I registered for the Route 66 Marathon back in March. There were several races between then and race day (including that 12-hour Ultra), and a few odd-ball injuries. I had long-been contemplating working with a coach, so I hooked up with Coach Suz and we got to work in late August.
Fast forward to the race weekend.
My friend, Barb, and I loaded up and hit the road around noon on Friday, and arrived in Tulsa just before 8:00PM. Thankfully, it worked out for my friend, Traci (from RUN? Are you in? ) to pick up our bibs from the expo so we didn't have to worry about that detail.
First up was the 5K on Saturday morning. We were anticipating decent weather, but the temps were a bit cooler than what had been forecast. We had plenty of sunshine, though, so it was bearable.
Anyways, the route took us through some of the streets of downtown Tulsa. It was cold at the start line, but I felt fine once we were moving. Despite the constant weaving, my pace was pretty consistent. Per Suz, I was to run the 5k "easy" and not even think about "racing" it. Mission accomplished...29:03.
|Even the 5K had a decent-sized piece of hardware|
|Yes, we found a selfie-appropriate landmark...|
|can you say, "Brrrrr...."|
|Hanging out, ready for some dynamic exercise warm-ups|
|Ready to go!|
I didn't know how much time I'd lost, but wasn't worried when I saw the 4:30 pacer up ahead. I had 24 miles ahead of me, so I figured I could catch back up with the 4:15 group. I knew I had to just continue on easily (about a 10-minute pace) and eventually I'd find them. Except, I was starting to notice a little wonkiness with my left hip, kind of in the groin area. It had felt a little weird the past week or so, but not bothersome when running....but there it was.... acting up on the race course.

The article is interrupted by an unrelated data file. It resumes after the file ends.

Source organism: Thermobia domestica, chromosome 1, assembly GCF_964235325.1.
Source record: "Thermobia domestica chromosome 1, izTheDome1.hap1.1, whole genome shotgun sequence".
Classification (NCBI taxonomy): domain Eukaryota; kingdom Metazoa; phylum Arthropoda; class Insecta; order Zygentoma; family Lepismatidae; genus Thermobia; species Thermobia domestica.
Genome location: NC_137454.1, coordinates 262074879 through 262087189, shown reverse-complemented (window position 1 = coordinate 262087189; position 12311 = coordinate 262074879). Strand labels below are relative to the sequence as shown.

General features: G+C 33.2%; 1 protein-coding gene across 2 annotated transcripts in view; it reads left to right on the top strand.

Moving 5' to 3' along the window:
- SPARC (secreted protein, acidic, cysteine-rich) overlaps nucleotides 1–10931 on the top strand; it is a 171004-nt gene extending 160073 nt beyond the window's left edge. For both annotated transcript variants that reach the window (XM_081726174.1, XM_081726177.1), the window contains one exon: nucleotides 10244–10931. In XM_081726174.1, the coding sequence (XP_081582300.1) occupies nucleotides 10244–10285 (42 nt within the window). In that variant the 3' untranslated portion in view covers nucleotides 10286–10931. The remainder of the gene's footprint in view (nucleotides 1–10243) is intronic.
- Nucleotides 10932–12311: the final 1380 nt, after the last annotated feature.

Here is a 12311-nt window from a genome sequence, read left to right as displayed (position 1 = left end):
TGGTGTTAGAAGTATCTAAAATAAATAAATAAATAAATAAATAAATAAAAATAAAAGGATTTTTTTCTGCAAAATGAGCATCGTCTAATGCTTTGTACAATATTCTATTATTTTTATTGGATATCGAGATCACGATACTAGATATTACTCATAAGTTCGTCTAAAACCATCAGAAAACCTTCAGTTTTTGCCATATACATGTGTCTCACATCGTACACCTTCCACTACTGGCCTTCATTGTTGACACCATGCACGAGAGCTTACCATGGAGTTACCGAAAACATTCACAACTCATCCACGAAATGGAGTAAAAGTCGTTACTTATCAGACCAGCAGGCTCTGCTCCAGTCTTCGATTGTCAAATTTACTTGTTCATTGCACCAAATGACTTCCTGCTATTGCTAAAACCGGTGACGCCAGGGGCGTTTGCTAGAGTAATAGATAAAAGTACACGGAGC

Back on the course, I passed the 4:30 group. I was not going fast, but trying to keep a steady pace. I knew the 4:15 group couldn't be too far ahead of me that early in the race. Onward. Easy does it. I kept telling myself the hip thing would work out the kinks in a few miles, and I'd probably be able to get some Biofreeze or pain meds at one of the aid stations.
The course was beautiful, taking us through residential neighborhoods. There were many historic houses, and constant rolling hills along the route. There were aid stations almost every mile-to-mile and half, all of which had ample water and Gatorade...I still wasn't seeing any first aid supplies, though. By the time I made it to the 7-mile mark, I had to pull over for another potty stop.
When I came out, there was the 4:30 pace group...again. Since my hip was still feeling funky, I decided to hang with them for awhile, then I wouldn't have to concentrate so much on my pace by myself. Maybe after several miles at that easy pace, I'd be able to conserve some energy for the second half of the race, right? By then, the hip/groin would feel better and I'd be able to just let go and run.